Puritan Tiger Beetle Fact Sheet
PURITAN TIGER BEETLE
Copyright © 1997
|Habitat: In New England, sandy beach
habitat along the Connecticut River. Burrows are dug in upper shoreline areas with
scattered vegetation and sandy clay soils.
Length: 0.44-0.56 inches.
|Life Cycle: 2 years.
Food: Small insects, especially flies and ants.
Status: Federally threatened and state endangered.
Identification: The Puritan tiger beetle is a medium-sized terrestrial beetle.
It has long legs and dark bronze-brown to green wing covers with cream-colored markings on
the upper surface. This beetle often occurs with the more common Cicindela repanda,
which is stouter, has white markings on the wing covers that do not connect along the
edges, and is metallic blue-green under the body. In contrast, the Puritan tiger beetle
appears longer and thinner, has whitish markings that connect along the outer margins of
the wing covers, and has white hairs on the underbody. The Puritan tiger beetle appears
whitish and shining in bright sunlight, while C. repanda is more of a chocolate
brown and shows a blue flash from underneath when it flies.
Range: The Puritan tiger beetle is found only in two small areas which are
separated by over 600 miles, one along the Connecticut River, in New England, and the
other along the Chesapeake Bay, in Maryland. In the Connecticut River Valley, the species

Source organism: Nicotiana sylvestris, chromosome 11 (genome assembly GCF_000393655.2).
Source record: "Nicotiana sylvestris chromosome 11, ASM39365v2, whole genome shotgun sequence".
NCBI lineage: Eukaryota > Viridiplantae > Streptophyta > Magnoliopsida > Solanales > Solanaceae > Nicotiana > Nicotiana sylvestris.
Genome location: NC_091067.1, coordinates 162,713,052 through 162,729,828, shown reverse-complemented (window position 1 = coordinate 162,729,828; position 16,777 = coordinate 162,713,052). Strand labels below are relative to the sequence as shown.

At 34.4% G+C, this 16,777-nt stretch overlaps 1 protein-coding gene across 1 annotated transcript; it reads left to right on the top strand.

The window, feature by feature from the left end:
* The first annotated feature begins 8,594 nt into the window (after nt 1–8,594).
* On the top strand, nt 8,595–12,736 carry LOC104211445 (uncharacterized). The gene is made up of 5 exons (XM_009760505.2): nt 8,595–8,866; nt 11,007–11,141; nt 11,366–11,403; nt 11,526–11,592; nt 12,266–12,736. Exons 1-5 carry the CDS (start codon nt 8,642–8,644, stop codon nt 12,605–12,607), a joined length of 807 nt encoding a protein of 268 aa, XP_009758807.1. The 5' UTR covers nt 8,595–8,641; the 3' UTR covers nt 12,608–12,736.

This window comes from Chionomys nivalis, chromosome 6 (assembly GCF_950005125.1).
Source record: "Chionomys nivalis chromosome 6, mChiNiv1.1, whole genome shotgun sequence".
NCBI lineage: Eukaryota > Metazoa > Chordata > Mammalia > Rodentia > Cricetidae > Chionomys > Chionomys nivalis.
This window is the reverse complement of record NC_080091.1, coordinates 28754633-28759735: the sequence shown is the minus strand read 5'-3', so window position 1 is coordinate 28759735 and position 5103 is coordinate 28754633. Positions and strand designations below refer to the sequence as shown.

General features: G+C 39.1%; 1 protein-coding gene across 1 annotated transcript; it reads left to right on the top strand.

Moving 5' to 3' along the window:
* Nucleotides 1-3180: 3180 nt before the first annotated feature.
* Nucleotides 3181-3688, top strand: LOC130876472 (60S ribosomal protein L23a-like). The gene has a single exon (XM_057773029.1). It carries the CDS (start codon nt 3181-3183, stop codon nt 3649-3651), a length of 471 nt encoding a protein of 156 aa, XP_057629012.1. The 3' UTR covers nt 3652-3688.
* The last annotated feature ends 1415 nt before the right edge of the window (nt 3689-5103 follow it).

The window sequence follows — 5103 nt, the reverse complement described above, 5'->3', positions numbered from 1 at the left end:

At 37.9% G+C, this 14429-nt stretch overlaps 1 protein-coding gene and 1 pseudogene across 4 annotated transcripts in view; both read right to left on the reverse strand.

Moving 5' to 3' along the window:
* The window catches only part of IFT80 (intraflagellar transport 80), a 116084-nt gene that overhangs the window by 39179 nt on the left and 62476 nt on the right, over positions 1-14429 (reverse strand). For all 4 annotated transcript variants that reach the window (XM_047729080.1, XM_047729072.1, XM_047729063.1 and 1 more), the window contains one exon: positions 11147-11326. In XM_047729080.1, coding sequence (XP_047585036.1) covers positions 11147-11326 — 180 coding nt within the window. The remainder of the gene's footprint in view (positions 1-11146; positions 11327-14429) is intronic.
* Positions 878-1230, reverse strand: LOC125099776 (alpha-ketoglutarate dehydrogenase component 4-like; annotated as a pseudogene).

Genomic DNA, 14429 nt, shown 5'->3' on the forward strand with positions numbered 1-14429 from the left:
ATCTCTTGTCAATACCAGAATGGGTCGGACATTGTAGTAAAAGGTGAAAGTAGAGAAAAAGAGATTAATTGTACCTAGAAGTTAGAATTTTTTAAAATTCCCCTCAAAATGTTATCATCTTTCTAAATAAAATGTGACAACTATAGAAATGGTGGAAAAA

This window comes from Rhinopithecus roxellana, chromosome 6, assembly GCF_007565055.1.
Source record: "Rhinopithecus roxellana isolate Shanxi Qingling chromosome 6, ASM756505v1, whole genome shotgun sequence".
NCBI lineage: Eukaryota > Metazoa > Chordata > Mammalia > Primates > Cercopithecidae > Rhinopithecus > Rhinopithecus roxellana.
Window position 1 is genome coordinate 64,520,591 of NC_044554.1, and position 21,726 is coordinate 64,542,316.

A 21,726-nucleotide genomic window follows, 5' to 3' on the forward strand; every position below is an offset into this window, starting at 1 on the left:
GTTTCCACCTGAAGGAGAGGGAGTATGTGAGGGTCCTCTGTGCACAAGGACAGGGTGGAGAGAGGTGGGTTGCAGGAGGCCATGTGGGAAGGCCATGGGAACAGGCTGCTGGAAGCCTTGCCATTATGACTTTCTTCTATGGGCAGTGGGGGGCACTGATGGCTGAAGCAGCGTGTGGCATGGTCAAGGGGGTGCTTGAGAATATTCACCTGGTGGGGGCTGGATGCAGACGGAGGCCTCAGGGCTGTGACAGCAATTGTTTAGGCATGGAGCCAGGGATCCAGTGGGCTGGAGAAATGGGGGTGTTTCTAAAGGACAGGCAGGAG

distribution follows the sand and clay deposits formed by glacial lakes during the last
Reproduction: The Puritan tiger beetle emerges from the pupal stage as an adult
in late June. Mating begins in mid-July and may continue until mid-August, when the adults
start to die off. Females have been observed mating with more than one male and placing
their eggs singly, just below the surface of the sand among scattered plants. After about
a week, the eggs hatch into larvae about one-third of an inch long. The larvae dig a
burrow an inch or two deep in the sand. They sit on top of the burrow, blocking the
entrance with their large heads, and wait for prey, which they capture with their
sickle-like mandibles (the principal jaws). After 2 to 4 weeks, the larvae molt into a
slightly larger second stage, which dig deeper into the burrow, about 1.5 to 2 feet. By
late October, these second-stage larvae close their burrows for the first of their two
winter hibernations. In April or early May of the next spring, they open their holes and
are active for a month or two, then close their burrows again until early September, when
they molt to the third and final larval stage. These larvae remain active until late fall
when they close their burrows for their second winter. The following spring, they are
active until about June, when they pupate and transform into adults. The adult beetles
then emerge from their burrows and begin the cycle again.
Reason for Decline: Puritan tiger beetle populations are limited by the
availability of sandy beach habitat along rivers, which tends to occur below large river
bends. Some historical sites where beetles occurred have been lost to bank stabilization
around cities and by habitat loss due to flooding behind dams. The operation of flood
control and hydroelectric dams has changed the way rivers flow and flood, possibly